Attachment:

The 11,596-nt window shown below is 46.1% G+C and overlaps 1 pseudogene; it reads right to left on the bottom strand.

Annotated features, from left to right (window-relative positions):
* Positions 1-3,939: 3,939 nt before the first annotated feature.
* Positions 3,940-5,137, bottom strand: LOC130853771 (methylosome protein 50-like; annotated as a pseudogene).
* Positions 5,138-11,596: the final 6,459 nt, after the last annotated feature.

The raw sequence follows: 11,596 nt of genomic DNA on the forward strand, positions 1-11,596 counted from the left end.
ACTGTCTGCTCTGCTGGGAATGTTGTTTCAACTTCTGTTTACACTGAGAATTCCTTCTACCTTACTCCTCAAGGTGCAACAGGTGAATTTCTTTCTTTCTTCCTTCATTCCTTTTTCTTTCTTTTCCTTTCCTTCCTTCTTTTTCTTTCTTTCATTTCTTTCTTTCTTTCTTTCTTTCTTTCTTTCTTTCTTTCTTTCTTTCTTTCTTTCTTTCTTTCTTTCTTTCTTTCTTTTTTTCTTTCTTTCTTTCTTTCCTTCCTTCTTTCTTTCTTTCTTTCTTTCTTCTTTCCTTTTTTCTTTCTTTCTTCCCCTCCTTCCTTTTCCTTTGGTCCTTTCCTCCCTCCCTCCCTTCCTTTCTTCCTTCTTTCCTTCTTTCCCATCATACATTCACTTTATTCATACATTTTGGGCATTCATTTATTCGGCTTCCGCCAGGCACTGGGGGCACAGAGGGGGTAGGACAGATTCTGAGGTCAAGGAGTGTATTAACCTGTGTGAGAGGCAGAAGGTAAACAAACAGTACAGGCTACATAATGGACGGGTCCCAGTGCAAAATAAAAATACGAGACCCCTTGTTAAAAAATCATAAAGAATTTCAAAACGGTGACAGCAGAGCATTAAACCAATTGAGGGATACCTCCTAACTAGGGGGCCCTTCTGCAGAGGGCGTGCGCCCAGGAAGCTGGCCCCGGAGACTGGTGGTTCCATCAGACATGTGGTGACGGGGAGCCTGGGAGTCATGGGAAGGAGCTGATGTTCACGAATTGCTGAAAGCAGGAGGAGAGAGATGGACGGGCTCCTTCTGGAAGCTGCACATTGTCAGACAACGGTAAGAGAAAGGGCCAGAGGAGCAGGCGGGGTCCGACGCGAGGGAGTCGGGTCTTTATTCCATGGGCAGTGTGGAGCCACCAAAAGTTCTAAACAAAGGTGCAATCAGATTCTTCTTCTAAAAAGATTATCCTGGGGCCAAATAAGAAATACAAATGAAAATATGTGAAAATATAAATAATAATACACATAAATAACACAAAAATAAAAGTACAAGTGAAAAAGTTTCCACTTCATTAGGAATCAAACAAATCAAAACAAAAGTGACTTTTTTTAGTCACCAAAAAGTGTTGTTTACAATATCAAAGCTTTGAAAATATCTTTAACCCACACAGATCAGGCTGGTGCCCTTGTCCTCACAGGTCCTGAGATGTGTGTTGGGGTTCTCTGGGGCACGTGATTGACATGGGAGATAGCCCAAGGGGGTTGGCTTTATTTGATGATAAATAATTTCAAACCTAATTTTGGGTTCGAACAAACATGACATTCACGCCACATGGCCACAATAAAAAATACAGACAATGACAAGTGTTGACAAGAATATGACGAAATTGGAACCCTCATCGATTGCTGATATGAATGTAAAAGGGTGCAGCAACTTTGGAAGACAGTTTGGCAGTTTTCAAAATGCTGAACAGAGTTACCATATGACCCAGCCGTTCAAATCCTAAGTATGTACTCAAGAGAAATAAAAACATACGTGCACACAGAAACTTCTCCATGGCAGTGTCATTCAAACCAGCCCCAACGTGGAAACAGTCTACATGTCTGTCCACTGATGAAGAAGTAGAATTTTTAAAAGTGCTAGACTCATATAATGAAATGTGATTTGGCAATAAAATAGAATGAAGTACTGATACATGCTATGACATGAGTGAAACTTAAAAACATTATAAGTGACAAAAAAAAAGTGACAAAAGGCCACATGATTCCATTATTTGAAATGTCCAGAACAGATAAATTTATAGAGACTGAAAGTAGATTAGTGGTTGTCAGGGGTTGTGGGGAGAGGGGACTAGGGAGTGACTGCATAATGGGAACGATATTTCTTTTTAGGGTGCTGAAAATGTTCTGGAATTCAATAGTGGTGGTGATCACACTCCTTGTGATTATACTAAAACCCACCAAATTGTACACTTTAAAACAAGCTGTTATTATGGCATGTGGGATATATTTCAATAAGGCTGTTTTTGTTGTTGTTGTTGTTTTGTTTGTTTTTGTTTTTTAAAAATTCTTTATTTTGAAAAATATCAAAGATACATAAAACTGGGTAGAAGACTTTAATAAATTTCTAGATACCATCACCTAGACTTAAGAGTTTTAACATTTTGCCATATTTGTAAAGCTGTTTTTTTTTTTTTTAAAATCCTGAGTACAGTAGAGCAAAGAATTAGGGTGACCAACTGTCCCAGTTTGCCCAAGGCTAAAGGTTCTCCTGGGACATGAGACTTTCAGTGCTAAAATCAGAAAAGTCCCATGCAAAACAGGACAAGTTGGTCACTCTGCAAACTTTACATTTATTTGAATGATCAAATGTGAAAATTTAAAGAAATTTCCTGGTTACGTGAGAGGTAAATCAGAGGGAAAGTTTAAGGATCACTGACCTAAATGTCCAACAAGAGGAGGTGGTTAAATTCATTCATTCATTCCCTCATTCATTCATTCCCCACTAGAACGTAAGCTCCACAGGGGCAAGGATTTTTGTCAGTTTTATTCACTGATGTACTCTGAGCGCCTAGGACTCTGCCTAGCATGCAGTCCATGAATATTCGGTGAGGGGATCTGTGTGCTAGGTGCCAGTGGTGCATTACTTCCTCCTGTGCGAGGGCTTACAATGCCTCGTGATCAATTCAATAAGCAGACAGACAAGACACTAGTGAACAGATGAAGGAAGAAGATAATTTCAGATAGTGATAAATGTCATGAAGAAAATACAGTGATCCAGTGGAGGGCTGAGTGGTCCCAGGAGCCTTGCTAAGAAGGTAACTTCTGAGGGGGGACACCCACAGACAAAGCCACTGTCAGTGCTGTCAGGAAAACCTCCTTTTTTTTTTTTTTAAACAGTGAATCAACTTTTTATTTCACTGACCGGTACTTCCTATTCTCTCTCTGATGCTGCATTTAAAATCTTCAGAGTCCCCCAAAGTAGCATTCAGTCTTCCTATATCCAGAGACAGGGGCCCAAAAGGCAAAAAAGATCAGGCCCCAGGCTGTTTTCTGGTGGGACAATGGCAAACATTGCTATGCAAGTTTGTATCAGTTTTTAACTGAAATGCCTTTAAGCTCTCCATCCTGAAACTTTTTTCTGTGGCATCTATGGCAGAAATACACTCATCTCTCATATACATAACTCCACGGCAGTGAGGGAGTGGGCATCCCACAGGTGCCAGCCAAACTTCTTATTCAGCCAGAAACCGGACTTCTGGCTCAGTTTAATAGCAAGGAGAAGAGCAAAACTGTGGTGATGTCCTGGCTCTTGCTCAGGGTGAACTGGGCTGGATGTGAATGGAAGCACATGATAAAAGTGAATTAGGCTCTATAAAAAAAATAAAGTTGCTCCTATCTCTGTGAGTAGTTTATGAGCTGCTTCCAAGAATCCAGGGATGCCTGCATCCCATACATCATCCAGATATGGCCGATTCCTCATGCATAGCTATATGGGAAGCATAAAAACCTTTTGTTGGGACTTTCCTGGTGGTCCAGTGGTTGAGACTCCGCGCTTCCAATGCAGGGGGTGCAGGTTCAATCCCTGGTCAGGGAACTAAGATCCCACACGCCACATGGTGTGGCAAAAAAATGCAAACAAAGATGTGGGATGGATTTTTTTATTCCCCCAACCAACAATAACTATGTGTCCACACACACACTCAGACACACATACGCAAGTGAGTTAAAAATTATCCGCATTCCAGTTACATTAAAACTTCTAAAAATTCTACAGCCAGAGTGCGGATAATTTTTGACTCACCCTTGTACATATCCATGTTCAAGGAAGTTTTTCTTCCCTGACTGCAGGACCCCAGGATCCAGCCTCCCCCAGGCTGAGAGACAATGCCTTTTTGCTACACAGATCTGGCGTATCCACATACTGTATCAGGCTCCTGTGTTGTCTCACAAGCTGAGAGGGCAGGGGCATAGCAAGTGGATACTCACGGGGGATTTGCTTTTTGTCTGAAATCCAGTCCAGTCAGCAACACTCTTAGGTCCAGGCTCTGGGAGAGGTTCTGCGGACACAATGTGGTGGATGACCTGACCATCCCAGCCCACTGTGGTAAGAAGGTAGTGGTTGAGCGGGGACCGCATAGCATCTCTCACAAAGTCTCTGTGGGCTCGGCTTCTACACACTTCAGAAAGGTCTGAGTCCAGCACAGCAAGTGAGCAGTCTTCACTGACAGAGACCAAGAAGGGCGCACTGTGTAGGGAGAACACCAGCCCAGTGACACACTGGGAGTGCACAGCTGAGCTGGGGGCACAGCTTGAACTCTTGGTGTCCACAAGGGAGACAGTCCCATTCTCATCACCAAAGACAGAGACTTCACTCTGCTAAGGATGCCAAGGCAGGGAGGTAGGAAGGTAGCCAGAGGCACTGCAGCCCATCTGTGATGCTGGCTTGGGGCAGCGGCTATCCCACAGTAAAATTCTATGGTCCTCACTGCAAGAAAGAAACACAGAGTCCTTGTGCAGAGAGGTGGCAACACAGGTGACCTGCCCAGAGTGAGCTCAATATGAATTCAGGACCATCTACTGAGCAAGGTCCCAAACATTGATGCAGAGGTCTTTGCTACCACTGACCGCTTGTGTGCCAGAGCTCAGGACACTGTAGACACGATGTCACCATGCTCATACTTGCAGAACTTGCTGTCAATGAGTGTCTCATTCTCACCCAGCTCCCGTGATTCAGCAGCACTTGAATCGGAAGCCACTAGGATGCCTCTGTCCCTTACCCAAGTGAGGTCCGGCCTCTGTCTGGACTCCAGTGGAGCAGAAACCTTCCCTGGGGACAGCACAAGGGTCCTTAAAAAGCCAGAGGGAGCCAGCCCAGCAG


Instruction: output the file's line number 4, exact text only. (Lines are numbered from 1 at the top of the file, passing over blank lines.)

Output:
* Positions 3,940-5,137, bottom strand: LOC130853771 (methylosome protein 50-like; annotated as a pseudogene).